Month: November 2016
Pronouncing Database Terms
It is the business of educated people to speak so that no-one may be able to tell in what county their childhood was passed. — A. Burrell, A Handbook for Teachers in Public Elementary School, 1891
The terms that reveal where a person (mis)spent a DBMS-related childhood are “char”, “data”, “GIF”, “gigabyte”, “GUI”, “JSON”, “query”, “schema”, “tuple”, “_”, “`”, and “«”.
(1) Like “Care” because it’s short for “Character” (so hard C and most folks say “Character” that way)?
(2) Like “Car” because it’s short for “Character” (so hard C and a few folks in the British Isles say it that way and perhaps all other English words ending in consonant + “ar” are pronounced that way)?
(3) Like “Char” (the English word for a type of trout)?
C/C++ programmers say (3), for example Bjarne Stroustrup of C++ fame says that’s illogical but usual. However, people who have not come to SQL from another programming language may be more likely to go with (2), leading one online voter to exclaim “I’ve known a lot of people who say “car” though. (Generally SQL-y people; is this what they teach in DBA classes?)” and Tom Kyte of Oracle fame reportedly says “var-car” .
The Oxford English Dictionary (OED) shows 4 (four!) variations:
“Brit. /ˈdeɪtə/, /ˈdɑːtə/, U.S. /ˈdædə/, /ˈdeɪdə/”.
It’s only the first syllable that matters — DAY or DA?
I haven’t seen the Longman Pronunciation Dictionary, but a blog post says the results of Longman’s preference poll were:
“BrE: deɪtə 92% ˈdɑːtə 6% ˈdætə 2% AmE: ˈdeɪțə 64%ˈdæțə 35% ˈdɑːțə 1%” (notice it’s ț not t for our American friends). By the way OED says in a computing context it’s “as a mass noun” so I guess “data is” is okay.
It’s “jif”, says its creator.
That letter at the start is a hard G; The “Jigabyte” pronunciation is unknown to Merriam-Webster, Cambridge, and Oxford dictionaries.
No question it’s “gooey”, for all the dictionaries I checked. So pronounce our product as
The author of “Essential COM” says
The exact pronunciation of GUID is a subject of heated debate among COM developers. Although the COM specification says that GUID rhymes with fluid, the author [Don Box] believes that the COM specification is simply incorrect, citing the word languid as setting the precedent.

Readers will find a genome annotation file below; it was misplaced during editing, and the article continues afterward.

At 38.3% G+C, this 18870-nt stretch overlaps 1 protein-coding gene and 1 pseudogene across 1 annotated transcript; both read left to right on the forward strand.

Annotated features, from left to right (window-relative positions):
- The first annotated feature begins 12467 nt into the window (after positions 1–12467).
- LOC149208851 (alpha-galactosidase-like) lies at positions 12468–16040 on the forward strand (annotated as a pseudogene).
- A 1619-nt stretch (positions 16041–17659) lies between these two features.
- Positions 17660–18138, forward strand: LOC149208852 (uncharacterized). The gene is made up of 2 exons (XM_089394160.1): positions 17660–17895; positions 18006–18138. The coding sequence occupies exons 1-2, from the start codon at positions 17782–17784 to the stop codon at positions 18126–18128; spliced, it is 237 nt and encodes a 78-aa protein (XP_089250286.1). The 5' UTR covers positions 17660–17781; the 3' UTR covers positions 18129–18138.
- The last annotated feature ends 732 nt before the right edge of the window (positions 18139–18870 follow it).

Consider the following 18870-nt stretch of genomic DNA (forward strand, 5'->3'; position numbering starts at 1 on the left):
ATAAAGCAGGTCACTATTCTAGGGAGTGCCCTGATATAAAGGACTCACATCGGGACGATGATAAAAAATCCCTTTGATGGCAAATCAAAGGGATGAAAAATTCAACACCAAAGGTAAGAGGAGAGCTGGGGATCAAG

The COM specification is a standard and therefore cannot be incorrect, but I can’t find it, and I like setting-a-precedent games, so let’s use the exact word Guid, eh? It appears in Hugh MacDiarmid’s masterpiece “A Drunk Man Looks At The Thistle”
But there are flegsome deeps
Where the soul o’Scotland sleeps
That I to bottom need
To wauk Guid kens what deid
.. which proves that Guid is a one-syllable word, though doubtless MacDiarmid pronounced it “Gweed”.
Doug Crockford of Yahoo fame, seen on Youtube, says:
So I discovered JAYsun. Java Script Object Notation. There’s a lot of argument about how you pronounce that. I strictly don’t care. I think probably the correct pronunciation is [switching to French] “je sens”.
The argument is mostly between people who say JAYsun and people who say JaySAWN. It’s controversial, and in our non-JSON environment it’s a foreign word, so spelling it out J S O N is safe and okay.
In the 1600s the spelling was “quaery”, so it must have rhymed with “very”, and it still does, for some Americans. But the OED says that both American and British speakers say “QUEERie” nowadays.
It’s “Skema”. The “Shema” pronunciation is unknown to Merriam-Webster, Cambridge, and Oxford dictionaries.
See the earlier post “How to pronounce SQL” which concluded:
In the end, then, it’s “when in Rome do as the Romans do”. In Microsoft or Oracle contexts one should, like Mr Ellison, respect Microsoft’s or Oracle’s way of speaking. But here in open-source-DBMS-land the preference is to follow the standard.
See the earlier post “Tuples”. It’s “Tuhple”.
According to Swan’s “Practical English Usage” the _ (Unicode code point 005F) character is more often called underline by Britons, more often called underscore by Americans. (The SQL-standard term is underscore.) (The Unicode term is LOW LINE; SPACING UNDERSCORE was the old Unicode-version-1.0 term.)
This is a clue for telling if people have MySQL backgrounds — they’ll pronounce the ` (Unicode code point 0060) symbol as “backtick”. Of course it also is found in other programming contexts nowadays, but there are lots of choices in the Jargon File:
Common: backquote; left quote; left single quote; open quote;
; grave. Rare: Backprime; [backspark]; unapostrophe; birk; blugle; back tick; back glitch; push; ; quasiquote.
By the way The Jargon File is a good source for such whimsical alternatives of ASCII names.
You might be fooled by an Adobe error, as I was, into thinking that these French-quote-mark thingies are pronounced GEELmoes. Wrong. They are GEELmays. (The Unicode term is left-point or right-point double angle quotation marks.) This matter matters because, as Professor Higgins said, “The French don’t care what they do actually, as long as they pronounce it properly.”
Enhancements made to the source code for the next version of ocelotgui, Ocelot’s Graphical User Interface for MySQL and MariaDB, are: error messages are optionally in French, and grid output is optionally in HTML. As always, the description of the current version is on ocelot.ca and the downloadable source and releases are on github.